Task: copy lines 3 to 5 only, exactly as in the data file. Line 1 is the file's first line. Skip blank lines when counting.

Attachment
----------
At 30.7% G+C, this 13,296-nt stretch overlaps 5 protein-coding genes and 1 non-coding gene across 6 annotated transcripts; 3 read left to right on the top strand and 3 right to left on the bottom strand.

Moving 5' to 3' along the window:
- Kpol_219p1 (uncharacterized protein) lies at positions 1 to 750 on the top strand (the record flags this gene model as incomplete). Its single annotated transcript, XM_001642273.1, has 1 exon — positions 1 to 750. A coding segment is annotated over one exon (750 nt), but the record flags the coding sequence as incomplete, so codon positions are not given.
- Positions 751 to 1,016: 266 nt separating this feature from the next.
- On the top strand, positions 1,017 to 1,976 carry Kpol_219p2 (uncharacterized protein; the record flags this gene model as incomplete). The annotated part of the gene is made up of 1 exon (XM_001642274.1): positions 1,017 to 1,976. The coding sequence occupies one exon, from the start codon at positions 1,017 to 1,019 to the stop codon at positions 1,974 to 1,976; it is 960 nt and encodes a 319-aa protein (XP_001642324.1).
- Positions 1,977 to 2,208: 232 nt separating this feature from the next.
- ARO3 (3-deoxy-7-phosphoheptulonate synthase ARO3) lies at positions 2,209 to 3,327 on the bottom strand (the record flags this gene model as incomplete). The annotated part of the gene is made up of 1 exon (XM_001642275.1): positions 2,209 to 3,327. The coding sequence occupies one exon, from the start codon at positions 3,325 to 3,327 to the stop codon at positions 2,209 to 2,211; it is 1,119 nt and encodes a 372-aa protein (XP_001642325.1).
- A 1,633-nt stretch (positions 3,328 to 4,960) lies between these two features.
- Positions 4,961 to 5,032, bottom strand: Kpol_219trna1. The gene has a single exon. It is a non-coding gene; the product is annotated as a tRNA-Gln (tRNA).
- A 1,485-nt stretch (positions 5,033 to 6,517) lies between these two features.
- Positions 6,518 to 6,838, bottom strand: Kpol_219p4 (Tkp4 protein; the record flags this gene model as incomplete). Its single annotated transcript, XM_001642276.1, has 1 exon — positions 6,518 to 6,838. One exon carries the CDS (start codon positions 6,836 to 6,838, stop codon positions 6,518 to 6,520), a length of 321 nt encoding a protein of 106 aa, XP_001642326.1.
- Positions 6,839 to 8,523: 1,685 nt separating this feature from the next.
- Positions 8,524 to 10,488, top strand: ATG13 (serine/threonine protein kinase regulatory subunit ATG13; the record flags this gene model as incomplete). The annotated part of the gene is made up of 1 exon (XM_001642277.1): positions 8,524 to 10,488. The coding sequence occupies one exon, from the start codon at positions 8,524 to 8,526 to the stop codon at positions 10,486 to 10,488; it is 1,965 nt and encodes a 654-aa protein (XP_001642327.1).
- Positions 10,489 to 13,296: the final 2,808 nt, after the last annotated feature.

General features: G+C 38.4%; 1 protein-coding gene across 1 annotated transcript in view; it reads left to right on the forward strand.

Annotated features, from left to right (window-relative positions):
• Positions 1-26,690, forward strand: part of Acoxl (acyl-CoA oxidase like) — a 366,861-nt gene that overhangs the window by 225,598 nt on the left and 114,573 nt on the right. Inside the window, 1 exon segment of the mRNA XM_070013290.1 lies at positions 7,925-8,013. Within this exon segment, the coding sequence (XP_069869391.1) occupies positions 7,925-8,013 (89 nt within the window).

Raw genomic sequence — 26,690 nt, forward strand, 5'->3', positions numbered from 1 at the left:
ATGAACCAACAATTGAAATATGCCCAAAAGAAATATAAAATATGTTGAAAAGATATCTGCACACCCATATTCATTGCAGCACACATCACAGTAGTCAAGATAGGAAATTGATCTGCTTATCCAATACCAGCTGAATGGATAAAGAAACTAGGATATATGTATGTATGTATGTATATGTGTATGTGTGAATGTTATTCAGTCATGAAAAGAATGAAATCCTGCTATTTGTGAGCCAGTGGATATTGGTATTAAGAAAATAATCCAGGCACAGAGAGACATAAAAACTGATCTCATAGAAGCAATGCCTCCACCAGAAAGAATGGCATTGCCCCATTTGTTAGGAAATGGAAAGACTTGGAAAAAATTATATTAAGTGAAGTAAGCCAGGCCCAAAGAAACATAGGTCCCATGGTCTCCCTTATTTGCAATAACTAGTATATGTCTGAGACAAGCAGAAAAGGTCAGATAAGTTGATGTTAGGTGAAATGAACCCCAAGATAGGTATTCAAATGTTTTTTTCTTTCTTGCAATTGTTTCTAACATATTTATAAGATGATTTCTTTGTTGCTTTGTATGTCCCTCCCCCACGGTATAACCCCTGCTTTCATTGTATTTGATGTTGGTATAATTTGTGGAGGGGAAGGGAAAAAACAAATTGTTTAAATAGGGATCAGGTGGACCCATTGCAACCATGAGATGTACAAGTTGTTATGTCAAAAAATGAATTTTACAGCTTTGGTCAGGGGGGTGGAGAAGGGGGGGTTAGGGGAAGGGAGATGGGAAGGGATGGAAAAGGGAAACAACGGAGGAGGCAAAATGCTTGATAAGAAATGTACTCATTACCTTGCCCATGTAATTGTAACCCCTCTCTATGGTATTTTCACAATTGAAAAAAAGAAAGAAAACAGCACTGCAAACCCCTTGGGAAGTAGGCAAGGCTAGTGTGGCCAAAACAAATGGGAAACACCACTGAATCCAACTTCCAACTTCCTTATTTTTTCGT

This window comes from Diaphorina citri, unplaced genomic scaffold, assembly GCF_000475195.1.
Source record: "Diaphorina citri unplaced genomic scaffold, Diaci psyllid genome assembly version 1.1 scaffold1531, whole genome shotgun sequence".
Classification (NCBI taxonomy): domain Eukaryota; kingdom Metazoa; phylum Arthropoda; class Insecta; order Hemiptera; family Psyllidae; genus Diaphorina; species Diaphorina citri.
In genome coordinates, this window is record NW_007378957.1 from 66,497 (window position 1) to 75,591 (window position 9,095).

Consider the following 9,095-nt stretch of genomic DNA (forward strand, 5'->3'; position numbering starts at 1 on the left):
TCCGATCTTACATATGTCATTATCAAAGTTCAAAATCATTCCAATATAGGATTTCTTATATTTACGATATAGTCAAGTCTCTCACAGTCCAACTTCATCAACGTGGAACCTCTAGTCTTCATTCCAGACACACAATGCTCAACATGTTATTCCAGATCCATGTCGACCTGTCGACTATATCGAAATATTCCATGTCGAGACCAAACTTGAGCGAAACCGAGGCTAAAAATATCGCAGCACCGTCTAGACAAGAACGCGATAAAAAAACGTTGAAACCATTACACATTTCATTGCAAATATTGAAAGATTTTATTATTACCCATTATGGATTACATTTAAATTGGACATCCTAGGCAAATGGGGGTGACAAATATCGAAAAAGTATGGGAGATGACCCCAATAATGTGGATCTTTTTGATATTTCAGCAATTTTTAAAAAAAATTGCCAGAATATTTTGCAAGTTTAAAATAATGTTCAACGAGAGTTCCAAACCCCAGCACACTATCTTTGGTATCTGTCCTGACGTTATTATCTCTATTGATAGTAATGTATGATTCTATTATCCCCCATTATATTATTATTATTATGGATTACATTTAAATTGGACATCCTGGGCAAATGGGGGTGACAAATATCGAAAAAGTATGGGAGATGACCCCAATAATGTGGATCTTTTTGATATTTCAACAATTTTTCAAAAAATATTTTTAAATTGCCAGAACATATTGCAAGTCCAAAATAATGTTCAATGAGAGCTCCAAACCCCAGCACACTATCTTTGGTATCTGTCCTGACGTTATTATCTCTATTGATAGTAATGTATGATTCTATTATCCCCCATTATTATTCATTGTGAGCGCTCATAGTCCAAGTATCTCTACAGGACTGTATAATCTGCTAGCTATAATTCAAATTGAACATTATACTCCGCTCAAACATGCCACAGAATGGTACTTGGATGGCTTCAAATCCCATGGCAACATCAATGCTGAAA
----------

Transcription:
- Kpol_219p1 (uncharacterized protein) lies at positions 1 to 750 on the top strand (the record flags this gene model as incomplete). Its single annotated transcript, XM_001642273.1, has 1 exon — positions 1 to 750. A coding segment is annotated over one exon (750 nt), but the record flags the coding sequence as incomplete, so codon positions are not given.
- Positions 751 to 1,016: 266 nt separating this feature from the next.
- On the top strand, positions 1,017 to 1,976 carry Kpol_219p2 (uncharacterized protein; the record flags this gene model as incomplete). The annotated part of the gene is made up of 1 exon (XM_001642274.1): positions 1,017 to 1,976. The coding sequence occupies one exon, from the start codon at positions 1,017 to 1,019 to the stop codon at positions 1,974 to 1,976; it is 960 nt and encodes a 319-aa protein (XP_001642324.1).